I disagree with a few things: straight and narrow is not just a mistake for strait and narrow but is of independent formation with a respectable ancestry (I’ve found examples going back into the 1840s); chaise lounge, though a folk etymology for the correct French chaise longue, is now too well established in the US for a book on style to claim it as an error (it is, for example, included in several current American dictionaries without comment); ice tea for iced tea is not simply an error but a well-established regional form that parallels ice cream (nineteenth-century prescriptivists were equally hard on this, arguing similarly that it ought to be iced cream); cut and dry isn’t necessarily a mistaken form of cut and dried but a variant that’s known from the eighteenth century (Swift used it in 1730, for example).
But Thomas Parrish is no knee-jerk pedant. He is happy to dismiss the old canard that none must always take a singular verb; he is relaxed about the use of like to mean as (though not the intrusive like that generates a meaningless sentence break in so many conversations); he’s very aware that language is not static. His greatest concern is that whatever we write, we should say clearly what we mean to say. This is summed up by his opening section, which urges all writers to “Think!”—not, as the late Thomas J Watson of IBM meant it, to exercise the little grey cells in the direction of innovation and invention, but just to stop a moment and reflect on what it is one is actually trying to communicate.
My largest concern about his efforts is that I’m not at all sure what audience he is writing for. Most people who ought to read it probably won’t, or realise that they need to. It will be picked up by some who know that their English could be improved (perhaps even by some in the media), but I suspect that a sizeable proportion of its readers will know most of the answers already and will read it largely to have their prejudices about the degraded state of media English confirmed.
[Thomas Parrish, The Grouchy Grammarian, published by Wiley in October 2002; ISBN 0-471-22383-2; hardback, pp186; publisher’s price US$19.95.]
[Q] From Mark Raymond, Australia: “In a weak moment at work yesterday, I used the word embuggerance in formal writing. To my amazement, not an eyebrow has lifted (yet). The word is one of many words and phrases used around here, in the Australian Department of Defence, which seem to come from military slang. Others I can recall off the cuff are a poofteenth of stuff-all (for a negligible proportion), and oh-dark-hundred (for a very early hour). I wonder how far abroad this word exists, and how deeply it is (or isn’t) embedded in the language.”
[A] Love your other examples. Embuggerance, it would be fair to remark, has had very little impact on the linguistic world at large. You’re right to assert that it’s military slang, especially in the phrase embuggerance factor. It hasn’t moved much outside that area, no doubt because it’s considered to be rather too rude for general consumption, since it is obviously derived from the mainly British and Antipodean vulgar slang noun and verb bugger for anal intercourse.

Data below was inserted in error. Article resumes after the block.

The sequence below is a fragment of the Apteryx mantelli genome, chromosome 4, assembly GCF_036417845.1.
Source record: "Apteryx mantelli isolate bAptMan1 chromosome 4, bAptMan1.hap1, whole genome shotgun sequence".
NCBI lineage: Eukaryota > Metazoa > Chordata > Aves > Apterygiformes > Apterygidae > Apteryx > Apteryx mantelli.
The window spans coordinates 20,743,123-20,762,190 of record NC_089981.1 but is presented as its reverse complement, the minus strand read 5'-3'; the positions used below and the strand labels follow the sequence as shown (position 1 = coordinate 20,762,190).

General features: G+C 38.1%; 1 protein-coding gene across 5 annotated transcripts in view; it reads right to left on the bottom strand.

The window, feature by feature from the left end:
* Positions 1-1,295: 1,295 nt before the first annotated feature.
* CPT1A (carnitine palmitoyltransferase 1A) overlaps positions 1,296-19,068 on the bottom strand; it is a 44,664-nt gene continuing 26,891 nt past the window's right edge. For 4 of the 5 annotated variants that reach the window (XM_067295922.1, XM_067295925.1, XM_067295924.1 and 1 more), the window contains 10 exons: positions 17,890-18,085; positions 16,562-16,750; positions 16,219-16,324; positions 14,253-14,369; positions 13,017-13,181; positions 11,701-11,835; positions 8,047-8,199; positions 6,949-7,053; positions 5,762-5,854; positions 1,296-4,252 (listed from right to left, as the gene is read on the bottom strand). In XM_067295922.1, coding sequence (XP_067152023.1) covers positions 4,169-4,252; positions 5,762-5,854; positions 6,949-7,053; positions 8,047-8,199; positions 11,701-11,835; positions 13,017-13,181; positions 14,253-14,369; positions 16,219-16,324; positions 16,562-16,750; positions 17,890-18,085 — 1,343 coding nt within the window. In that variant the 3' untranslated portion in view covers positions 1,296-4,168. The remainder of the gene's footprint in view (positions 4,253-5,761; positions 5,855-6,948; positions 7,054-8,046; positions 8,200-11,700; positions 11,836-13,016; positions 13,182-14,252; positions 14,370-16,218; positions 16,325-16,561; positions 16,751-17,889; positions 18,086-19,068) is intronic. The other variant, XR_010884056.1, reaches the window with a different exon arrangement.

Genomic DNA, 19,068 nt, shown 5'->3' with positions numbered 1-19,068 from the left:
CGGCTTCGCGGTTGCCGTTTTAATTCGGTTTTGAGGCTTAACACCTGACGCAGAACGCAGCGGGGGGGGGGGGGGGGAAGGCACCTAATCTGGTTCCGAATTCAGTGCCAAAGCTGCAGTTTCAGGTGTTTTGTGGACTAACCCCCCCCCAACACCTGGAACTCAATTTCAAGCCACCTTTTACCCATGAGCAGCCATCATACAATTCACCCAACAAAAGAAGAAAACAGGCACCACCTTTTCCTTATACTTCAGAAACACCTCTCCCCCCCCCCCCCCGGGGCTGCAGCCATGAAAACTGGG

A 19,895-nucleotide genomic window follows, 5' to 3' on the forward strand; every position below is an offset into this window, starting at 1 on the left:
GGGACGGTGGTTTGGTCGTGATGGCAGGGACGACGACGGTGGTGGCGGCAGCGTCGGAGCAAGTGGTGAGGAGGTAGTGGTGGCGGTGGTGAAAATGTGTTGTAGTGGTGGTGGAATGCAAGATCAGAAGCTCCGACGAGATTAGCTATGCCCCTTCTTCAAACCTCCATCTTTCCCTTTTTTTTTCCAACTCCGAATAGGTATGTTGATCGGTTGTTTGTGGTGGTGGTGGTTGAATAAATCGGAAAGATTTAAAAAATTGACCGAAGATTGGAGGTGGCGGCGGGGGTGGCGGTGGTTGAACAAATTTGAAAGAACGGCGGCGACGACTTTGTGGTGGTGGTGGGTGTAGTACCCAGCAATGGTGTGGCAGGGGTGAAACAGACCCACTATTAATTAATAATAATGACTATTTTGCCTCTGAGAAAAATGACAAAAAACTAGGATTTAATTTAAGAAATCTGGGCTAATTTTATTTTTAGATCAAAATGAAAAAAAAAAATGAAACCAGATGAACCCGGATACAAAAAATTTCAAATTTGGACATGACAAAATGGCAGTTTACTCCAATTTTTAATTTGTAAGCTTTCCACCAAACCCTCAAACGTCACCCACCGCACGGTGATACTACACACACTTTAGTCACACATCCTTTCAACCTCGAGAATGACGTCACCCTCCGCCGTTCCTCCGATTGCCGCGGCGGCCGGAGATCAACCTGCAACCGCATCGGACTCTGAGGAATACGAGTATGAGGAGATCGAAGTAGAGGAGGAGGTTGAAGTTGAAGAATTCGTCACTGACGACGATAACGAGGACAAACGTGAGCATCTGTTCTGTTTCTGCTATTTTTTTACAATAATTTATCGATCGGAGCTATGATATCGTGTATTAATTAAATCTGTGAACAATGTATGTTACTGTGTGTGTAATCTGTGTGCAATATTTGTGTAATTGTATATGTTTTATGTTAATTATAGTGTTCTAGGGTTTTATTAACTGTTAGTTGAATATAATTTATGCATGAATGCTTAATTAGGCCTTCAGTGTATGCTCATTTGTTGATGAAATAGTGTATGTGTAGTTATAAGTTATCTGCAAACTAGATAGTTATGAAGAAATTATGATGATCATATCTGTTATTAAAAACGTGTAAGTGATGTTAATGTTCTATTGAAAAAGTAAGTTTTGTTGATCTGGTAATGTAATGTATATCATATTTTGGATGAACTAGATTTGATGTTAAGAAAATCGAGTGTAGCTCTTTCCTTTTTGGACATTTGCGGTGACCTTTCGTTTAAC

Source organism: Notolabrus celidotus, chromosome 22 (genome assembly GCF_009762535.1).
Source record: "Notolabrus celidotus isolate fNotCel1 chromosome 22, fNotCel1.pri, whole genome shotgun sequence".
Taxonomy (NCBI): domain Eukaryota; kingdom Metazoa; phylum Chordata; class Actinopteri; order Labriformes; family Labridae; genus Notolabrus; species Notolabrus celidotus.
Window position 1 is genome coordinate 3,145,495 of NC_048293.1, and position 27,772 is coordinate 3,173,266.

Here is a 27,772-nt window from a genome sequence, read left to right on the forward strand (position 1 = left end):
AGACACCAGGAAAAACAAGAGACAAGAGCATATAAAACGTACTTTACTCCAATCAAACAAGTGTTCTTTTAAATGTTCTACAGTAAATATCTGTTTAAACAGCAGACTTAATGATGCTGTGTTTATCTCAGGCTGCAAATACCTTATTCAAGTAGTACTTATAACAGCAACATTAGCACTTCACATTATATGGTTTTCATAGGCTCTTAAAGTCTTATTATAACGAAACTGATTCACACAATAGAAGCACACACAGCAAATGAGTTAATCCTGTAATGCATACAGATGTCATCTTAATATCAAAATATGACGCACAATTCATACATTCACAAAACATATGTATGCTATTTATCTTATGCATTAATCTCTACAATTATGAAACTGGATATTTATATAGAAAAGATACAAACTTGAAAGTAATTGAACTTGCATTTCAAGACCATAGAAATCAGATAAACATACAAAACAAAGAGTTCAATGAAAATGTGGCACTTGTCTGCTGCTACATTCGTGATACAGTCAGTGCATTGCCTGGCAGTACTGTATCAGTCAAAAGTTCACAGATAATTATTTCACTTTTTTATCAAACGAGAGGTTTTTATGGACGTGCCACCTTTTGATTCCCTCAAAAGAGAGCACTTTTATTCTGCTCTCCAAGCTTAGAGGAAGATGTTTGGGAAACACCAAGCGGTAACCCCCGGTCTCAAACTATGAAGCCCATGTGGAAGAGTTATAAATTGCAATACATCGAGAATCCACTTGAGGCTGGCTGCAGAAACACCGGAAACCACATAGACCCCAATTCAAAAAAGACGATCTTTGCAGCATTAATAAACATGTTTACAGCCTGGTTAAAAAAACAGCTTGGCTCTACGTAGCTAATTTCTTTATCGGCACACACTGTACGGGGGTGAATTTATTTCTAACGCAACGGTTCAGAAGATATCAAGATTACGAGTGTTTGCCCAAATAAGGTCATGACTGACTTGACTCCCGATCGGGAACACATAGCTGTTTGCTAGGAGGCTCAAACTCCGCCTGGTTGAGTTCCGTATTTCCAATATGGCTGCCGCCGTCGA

Eric Partridge, a noted recorder of military slang, included embuggerance factor in his Dictionary of Slang and Unconventional English and defined it as “a natural or artificial hazard that complicates any proposed course of action”. (Embuggerance itself may be defined in closely similar terms.) He says it was British Army slang, dating from about 1950, which feels about right.
It’s clearly a development of an older British transitive verb to bugger about, to cause someone trouble and irritation. This appears, for example, in exclamations such as “stop buggering me about!” An embuggerance, then, is an instance of trouble or interference so caused.
It does seem that it has been taken up especially enthusiastically in Australia, since of all the reference works I have here, only the Macquarie Dictionary includes it. I’ve been told by researchers at the Oxford English Dictionary that it has recently appeared in Inside the British Army by Antony Beevor and also in Andy McNab’s Bravo Two Zero, about the SAS, hardly surprising places to encounter it.
It made a rare appearance outside a military context in the Guardian newspaper earlier in 2001, in an interview with Louis de Bernières: “In fact, he has had to put up with so much ‘brainless and trivial embuggerance’ he says, that he has come to regret having written Corelli in the first place”. However, in view of the World War Two setting of Captain Corelli’s Mandolin, even that is hardly outside the services ambit (de Bernières once spent what he calls “four disastrous months” in the British Army; whether he picked up the word there is unknown, but it seems likely).
Definitely a term to be used sparingly, and with careful selection of audience.
World Wide Words is copyright © Michael Quinion, 1996–2005.
All rights reserved. Contact the author for reproduction requests.
Comments and feedback are always welcome.
Page created 17 November 2001.
by Donna Maurer
“This testing method can be very effective in ensuring that your classification will help your users find what they need.”We hear and talk a lot about card sorting in various forms, and how it can be used as input on a hierarchy or classification system (or a taxonomy, if you like more technical words). We hear that we should test our hierarchies, but we don’t talk about how. Of course, we can test them as part of a standard usability test, but on the screen there a lot of things competing for a user’s attention. How do we tell if a problem is a result of the classification or the way the interface is presented?
I have developed and practiced ...